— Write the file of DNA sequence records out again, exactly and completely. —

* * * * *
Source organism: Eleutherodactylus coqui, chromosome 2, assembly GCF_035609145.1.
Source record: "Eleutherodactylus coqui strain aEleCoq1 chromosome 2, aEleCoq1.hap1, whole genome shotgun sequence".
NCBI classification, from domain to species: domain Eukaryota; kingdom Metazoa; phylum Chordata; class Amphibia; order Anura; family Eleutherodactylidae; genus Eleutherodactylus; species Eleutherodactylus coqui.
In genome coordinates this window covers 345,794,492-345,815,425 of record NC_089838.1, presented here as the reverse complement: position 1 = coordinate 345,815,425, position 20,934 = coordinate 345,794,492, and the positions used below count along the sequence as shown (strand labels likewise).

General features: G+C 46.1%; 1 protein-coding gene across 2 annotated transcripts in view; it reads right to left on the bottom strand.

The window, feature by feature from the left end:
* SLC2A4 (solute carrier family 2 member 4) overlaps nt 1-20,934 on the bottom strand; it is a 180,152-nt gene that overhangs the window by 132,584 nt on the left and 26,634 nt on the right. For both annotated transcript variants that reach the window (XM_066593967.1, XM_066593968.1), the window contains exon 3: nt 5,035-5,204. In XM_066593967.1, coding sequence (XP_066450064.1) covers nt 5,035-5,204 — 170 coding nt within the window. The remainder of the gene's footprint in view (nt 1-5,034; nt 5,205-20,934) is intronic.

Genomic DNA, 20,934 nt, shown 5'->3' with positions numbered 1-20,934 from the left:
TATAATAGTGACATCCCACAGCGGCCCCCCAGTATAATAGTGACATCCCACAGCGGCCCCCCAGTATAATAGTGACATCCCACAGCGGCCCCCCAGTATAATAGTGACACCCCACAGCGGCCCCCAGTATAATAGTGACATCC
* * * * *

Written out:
Source organism: Eleutherodactylus coqui, chromosome 2, assembly GCF_035609145.1.
Source record: "Eleutherodactylus coqui strain aEleCoq1 chromosome 2, aEleCoq1.hap1, whole genome shotgun sequence".
NCBI classification, from domain to species: domain Eukaryota; kingdom Metazoa; phylum Chordata; class Amphibia; order Anura; family Eleutherodactylidae; genus Eleutherodactylus; species Eleutherodactylus coqui.
In genome coordinates this window covers 345,794,492-345,815,425 of record NC_089838.1, presented here as the reverse complement: position 1 = coordinate 345,815,425, position 20,934 = coordinate 345,794,492, and the positions used below count along the sequence as shown (strand labels likewise).

General features: G+C 46.1%; 1 protein-coding gene across 2 annotated transcripts in view; it reads right to left on the bottom strand.

The window, feature by feature from the left end:
* SLC2A4 (solute carrier family 2 member 4) overlaps nt 1-20,934 on the bottom strand; it is a 180,152-nt gene that overhangs the window by 132,584 nt on the left and 26,634 nt on the right. For both annotated transcript variants that reach the window (XM_066593967.1, XM_066593968.1), the window contains exon 3: nt 5,035-5,204. In XM_066593967.1, coding sequence (XP_066450064.1) covers nt 5,035-5,204 — 170 coding nt within the window. The remainder of the gene's footprint in view (nt 1-5,034; nt 5,205-20,934) is intronic.

Genomic DNA, 20,934 nt, shown 5'->3' with positions numbered 1-20,934 from the left:
TATAATAGTGACATCCCACAGCGGCCCCCCAGTATAATAGTGACATCCCACAGCGGCCCCCCAGTATAATAGTGACATCCCACAGCGGCCCCCCAGTATAATAGTGACACCCCACAGCGGCCCCCAGTATAATAGTGACATCC